South Namibia - Swakopmund to Orange River
We left Swakopmund heading South along the coast, with the cold sea air blasting through the back of the truck, then turned inland heading towards Sesriem, gateway to the Sossusvlei sand dunes, amongst the largest in the world.
After some hours we passed through the gateway to the Namib-Naukluft park, an alien army of folded rocks marching into the distance to besiege the mountainous citadels on the horizon (jeez, what do they put into this cheap supermarket plonk?). After passing through this band of blasted barren sentinels we emerged into the desert proper, jagged peaks emerging from a sandy sea.
After pitching camp the rest of the group drove off to Sesriem Canyon, whilst I took the opportunity for a wander through the nearby desert at Sunset. The size of the nearby dunes was deceptive, and after an hours walking I still hadn’t reached them, even though it looked as if they were almost next to the campsite. However the flat sandy plain in itself was interesting enough. In the distance I saw impalas and oryx, both alert, clearly aware of my presence. I was conscious of the possibility of hyenas
and, after reading in Etosha that a pack of them can take down a female lion, I was at times nervous. This fear was allayed after talking to an expert researcher into hyena behaviour a few days later at Luderitz - there is very little chance of them attacking, or even encountering, a human in such circumstances, but at the time the prospect stayed at the back of my mind.
Next morning we were up before dawn to climb Dune 45, on the way to Sossusvlei. Sossusvlei is a small area within the Namib dune sea, an area of dunes stretching 300km in length along the coast and 140km inland. These are some of the oldest and largest dunes in the world (~30m years old, 300m+ in height). As seems to happen to me when I go with Exodus to deserts, we encountered flash flooding (very rare). Last time, in Morocco, I watched a small rental car get washed into the Sahara, bobbing off into the sand. Again the torrent was enough to stop small sedans, whilst Land Cruisers and other 4x4’s made it through. Our good old truck, Rhino, did with ease but a small car park of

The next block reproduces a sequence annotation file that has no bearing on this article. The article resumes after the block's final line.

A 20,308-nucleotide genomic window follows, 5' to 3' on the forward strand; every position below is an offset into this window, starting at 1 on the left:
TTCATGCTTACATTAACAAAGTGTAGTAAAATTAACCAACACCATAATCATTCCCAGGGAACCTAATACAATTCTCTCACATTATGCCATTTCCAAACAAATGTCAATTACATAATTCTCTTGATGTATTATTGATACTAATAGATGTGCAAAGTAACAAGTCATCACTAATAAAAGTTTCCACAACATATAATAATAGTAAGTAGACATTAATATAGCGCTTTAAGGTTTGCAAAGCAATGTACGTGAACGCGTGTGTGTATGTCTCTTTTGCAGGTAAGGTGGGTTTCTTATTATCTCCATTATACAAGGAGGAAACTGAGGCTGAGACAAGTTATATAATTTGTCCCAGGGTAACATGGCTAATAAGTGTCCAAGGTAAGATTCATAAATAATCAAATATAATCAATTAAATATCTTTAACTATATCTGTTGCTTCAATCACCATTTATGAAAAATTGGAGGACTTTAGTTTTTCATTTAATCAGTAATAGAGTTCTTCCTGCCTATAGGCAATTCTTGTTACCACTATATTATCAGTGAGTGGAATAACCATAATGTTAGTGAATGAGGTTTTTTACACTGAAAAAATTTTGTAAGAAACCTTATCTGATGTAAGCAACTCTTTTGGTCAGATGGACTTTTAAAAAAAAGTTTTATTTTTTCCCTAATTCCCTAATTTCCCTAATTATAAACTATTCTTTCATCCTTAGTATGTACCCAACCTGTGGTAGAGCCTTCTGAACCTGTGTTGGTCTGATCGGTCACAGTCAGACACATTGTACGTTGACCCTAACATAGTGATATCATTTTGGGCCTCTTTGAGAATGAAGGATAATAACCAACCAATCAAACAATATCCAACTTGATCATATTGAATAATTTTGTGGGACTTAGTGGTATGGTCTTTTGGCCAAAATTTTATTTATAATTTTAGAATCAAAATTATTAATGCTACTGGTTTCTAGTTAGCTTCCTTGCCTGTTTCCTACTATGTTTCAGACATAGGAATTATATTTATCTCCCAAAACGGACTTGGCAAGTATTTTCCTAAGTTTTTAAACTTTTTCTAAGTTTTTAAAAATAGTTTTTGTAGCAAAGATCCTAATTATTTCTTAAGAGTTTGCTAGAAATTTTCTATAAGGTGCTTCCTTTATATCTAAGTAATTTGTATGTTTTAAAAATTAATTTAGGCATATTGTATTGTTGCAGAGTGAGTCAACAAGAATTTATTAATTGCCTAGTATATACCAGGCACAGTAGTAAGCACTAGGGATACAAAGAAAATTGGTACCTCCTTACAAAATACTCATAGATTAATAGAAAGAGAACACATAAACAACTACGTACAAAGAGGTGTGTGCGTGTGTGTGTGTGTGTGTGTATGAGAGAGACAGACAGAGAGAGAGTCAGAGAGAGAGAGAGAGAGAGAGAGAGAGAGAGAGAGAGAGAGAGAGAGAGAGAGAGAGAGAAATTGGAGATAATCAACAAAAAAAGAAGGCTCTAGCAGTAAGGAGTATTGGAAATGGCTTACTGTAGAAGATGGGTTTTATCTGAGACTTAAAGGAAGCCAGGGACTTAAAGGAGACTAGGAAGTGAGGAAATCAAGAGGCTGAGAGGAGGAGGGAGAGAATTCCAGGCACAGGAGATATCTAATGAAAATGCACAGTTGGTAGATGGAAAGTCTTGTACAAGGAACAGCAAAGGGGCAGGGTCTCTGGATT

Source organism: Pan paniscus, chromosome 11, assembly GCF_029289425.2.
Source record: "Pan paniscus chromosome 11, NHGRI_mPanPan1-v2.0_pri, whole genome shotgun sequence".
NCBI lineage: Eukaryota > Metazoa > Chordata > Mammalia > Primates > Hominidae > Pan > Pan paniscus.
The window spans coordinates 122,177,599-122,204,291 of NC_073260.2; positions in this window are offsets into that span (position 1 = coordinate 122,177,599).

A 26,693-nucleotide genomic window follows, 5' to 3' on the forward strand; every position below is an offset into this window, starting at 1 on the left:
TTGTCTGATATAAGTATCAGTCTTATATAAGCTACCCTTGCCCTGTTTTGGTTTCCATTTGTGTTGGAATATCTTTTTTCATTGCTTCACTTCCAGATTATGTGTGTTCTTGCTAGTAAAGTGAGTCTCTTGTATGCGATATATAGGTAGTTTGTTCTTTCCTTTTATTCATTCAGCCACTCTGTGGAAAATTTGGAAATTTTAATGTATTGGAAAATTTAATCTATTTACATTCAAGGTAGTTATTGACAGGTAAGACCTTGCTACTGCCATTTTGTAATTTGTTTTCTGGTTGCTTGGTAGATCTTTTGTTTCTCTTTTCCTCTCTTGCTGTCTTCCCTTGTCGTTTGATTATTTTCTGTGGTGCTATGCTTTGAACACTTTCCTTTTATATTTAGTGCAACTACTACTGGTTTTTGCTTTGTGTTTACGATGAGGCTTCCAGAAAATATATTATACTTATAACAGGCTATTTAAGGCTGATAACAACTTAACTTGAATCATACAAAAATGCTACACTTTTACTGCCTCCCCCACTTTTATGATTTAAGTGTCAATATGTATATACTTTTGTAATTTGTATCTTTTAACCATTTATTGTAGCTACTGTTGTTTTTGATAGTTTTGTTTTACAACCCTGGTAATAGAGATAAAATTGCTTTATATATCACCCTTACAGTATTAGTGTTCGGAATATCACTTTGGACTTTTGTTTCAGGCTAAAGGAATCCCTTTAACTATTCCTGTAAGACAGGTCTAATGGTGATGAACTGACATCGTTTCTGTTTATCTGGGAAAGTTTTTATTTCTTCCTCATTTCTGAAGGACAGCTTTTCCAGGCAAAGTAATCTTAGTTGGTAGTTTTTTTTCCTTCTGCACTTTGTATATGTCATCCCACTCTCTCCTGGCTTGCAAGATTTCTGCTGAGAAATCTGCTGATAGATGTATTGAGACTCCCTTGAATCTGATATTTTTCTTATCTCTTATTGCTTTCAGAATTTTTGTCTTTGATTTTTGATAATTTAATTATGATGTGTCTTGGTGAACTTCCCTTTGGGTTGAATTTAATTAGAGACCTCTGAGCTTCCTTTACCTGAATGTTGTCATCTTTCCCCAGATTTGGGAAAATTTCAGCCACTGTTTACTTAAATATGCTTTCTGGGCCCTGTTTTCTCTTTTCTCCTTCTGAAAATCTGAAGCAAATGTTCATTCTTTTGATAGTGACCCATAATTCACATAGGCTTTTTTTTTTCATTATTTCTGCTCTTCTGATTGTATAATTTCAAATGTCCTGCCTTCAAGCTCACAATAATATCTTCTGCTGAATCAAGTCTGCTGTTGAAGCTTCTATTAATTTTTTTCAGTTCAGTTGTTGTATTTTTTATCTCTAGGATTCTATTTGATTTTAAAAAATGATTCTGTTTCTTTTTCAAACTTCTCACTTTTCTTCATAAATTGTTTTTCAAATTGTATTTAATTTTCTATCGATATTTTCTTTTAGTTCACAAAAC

2WD’s built up over the course of the morning. It did cross my mind that if the water had risen further then we might get stuck down this beautiful cul-de-sac, but we were self-sufficient so there was little risk.
Climbing a 300m+ high sand dune is always going to be hard work, and it was, but the view from the top was worthwhile. We were on one side of a large valley, maybe a kilometre across, perhaps more, flanked on each side by a sand dunes ridge around 300m in height. Dune fingers reach into the valley at roughly 1km intervals, Dune 45 being 45km from Sesriem, and also the 45th sand dune (apparently).
We returned for breakfast by the dune, admirably prepared by our crew, and then headed off to Sossusvlei proper. Kim, Pokerface and myself decided the rather expensive 4WD taxi trip to Deadvlei was worth it, and so we went.
Comprising a small bowl surrounded by the highest dunes in the area, Deadvlei could well have been put on earth as the practical question in the Composition Section of a Photography exam. The flat floor is comprised of bright white crust which is dotted
with the desiccated skeletons of ancient trees, starved of the moisture needed to rot and decay, and hence preserved in this incongruous copse of arboreal cadavers. The challenge for the photographer is to find a combination of shapes, lighting, shadows, colour and texture that makes the picture both interesting geographically and appealing in it’s own right as an image. I tried many combinations, and also cheated a little by taking the opportunity to get Kim to pose provocatively on the branches of one of the larger trees - this image made it into the trip’s “Geeks Calender : Science with Beauty” - but perhaps best remains off the internet, although it is very tasteful, honest. Sossusvlei and Deadvlei are fantastic locations for photography, but as with all landscape photography you need to be there in the right light, having had the time to research locations thoroughly. This we couldn’t do, and for non-photographers, the place, whilst stunning, is likely to lose its appeal relatively quickly (particularly in the burning noon sun).